Research shows that unless venting is paired with a new interpretation of the angering event, it can be a way to actually rehearse anger, and thus make it more present and powerful (Murray, 1995). In the example of my having been burned by a cigarette, I could have interpreted the injury as having been intentionally inflicted. Venting to my friend might have felt validating and supportive, but it only would have decreased my anger had she been able to help me see that the burn was accidental.

A literature review of the expression of more general negative emotions including anger, grief, and reactions to trauma suggested something similar. It appears that emotional expression is only adaptive if it offers some resolution regarding the source and significance of the distress. This resolution may be greater self-understanding or self-acceptance regarding our own actions and reactions, or an improvement in social relationships through problem-solving (Kennedy-Moore and Watson, 2001).

2. In line with the concept of new interpretations, try to identify and challenge thought patterns that are associated with your anger.

Examples of angry interpretations include, “I’m being disregarded or taken advantage of,” “My needs are being ignored,” or “Other people are lazy, controlling, incompetent, or selfish.” It can be helpful to identify alternative explanations for what happened, even if you don’t find them believable initially. You might try to employ thought records or other cognitive tools to help you reduce the sense of threat and feel safer.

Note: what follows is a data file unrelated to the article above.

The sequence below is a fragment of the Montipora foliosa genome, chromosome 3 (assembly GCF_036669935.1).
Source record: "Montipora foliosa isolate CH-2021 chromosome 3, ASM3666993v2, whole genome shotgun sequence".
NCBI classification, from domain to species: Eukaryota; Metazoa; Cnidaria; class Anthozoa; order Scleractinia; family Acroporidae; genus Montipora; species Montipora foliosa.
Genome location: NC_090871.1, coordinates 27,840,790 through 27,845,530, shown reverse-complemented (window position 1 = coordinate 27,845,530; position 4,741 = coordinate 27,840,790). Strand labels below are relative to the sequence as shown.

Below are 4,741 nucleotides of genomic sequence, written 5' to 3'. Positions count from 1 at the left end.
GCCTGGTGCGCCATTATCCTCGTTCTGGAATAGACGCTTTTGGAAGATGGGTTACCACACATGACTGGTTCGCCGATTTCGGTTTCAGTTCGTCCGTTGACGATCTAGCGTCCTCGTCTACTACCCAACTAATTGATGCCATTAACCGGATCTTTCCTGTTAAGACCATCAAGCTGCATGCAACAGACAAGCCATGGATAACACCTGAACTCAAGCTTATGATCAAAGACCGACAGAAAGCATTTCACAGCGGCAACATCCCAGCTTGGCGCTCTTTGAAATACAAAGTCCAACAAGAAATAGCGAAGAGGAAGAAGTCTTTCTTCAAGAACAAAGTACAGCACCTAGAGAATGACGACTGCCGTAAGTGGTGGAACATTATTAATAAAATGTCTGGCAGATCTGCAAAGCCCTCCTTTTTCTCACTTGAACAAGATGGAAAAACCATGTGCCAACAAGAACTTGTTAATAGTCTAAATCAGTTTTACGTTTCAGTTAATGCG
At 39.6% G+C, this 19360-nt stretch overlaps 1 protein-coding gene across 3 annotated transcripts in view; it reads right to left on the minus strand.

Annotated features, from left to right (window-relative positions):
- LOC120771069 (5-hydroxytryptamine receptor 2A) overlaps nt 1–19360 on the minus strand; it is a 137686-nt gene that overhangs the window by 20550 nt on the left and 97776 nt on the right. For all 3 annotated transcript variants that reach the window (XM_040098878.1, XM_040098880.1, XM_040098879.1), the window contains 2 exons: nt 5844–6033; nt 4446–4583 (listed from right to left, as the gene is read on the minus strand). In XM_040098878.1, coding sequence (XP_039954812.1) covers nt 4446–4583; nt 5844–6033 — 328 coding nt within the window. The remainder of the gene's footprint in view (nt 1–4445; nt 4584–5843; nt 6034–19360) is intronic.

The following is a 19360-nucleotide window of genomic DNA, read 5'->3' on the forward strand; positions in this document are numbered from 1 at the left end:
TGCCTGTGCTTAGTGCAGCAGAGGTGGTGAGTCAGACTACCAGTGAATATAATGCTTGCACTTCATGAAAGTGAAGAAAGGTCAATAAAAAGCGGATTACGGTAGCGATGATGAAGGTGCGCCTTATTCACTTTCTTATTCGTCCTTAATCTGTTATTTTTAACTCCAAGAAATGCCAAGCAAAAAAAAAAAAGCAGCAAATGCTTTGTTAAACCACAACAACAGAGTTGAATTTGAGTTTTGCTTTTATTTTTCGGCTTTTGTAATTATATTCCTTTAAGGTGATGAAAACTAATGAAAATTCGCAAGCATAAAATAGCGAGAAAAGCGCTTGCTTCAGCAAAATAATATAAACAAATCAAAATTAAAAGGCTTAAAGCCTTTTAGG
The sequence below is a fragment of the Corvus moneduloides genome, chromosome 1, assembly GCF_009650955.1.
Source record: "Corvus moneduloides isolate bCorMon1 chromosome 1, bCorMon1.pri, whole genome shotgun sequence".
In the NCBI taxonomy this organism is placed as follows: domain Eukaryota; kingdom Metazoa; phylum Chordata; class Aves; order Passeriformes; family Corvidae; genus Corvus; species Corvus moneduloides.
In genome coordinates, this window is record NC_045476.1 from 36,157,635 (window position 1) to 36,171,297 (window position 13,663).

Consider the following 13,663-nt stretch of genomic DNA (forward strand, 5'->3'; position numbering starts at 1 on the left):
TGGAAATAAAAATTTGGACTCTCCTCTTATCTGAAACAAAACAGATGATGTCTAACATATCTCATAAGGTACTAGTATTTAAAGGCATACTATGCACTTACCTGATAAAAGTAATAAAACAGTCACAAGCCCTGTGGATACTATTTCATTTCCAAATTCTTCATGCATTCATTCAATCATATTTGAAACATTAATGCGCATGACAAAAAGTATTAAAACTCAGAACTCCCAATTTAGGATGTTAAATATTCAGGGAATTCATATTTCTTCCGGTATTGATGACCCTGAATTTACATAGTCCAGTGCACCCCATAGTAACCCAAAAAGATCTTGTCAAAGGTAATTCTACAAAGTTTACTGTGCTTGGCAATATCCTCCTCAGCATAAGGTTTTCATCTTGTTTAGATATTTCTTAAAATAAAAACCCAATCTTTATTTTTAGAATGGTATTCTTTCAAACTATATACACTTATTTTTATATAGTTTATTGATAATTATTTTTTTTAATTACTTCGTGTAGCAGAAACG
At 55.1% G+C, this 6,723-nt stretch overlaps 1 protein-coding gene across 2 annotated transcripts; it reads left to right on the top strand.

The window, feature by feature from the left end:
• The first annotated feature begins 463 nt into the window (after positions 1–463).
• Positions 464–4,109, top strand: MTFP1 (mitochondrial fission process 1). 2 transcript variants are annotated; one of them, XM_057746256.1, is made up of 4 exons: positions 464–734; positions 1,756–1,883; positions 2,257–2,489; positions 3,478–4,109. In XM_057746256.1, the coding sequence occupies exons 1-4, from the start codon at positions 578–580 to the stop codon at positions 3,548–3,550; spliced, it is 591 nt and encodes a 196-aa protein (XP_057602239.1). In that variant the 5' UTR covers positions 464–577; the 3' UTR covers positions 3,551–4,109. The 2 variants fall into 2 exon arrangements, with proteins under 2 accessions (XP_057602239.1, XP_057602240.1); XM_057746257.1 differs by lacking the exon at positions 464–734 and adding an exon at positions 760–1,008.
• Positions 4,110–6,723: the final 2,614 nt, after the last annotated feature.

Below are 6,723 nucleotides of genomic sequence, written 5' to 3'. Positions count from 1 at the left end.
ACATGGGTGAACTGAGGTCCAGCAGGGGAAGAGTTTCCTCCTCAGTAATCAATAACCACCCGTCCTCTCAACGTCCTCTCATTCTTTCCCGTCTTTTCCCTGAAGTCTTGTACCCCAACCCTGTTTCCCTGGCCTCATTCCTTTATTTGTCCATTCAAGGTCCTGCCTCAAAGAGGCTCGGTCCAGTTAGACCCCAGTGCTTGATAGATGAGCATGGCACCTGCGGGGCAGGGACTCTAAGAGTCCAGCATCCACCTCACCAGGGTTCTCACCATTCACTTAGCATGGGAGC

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Physical aggression may sound cathartic, but tends to increase angry feelings.

3. Beware of physical aggression toward objects.

Similar to verbal venting, “cathartic” aggressive behaviors like hitting a pillow or punching bag or throwing objects can have the opposite of the desired effect (Bushman, 2002). These actions increase adrenaline (a “fight/flight” hormone) and can be a way of reinforcing an association between anger and violence.

4. Do what you can to reduce physical activation and demonstrate a sense of calm even before you feel it.

Deep breathing, walking, stretching and muscle relaxation may help. Relaxing your face into a calm expression can be surprisingly effective; some older research demonstrates that our own facial expressions influence emotional experience (e.g., Laird, 1974). A calm body gives rise to a calmer mind.

5. Resist the sense of urgency that is often associated with anger and allow yourself time to respond rather than to simply react.

Angry feelings make us want to react immediately and impulsively when the more skillful method is often to take some time to respond in a considered way. Take a break and delay action to give yourself the best chance of responding in a way that aligns with your values.

An Exercise for Coping with Anger

Can you identify common themes for your anger, particularly thought patterns? When have you managed anger in a way that felt effective and values-consistent, and how were you able to respond that way? Is there a specific tool that you are willing to try the next time you feel angry?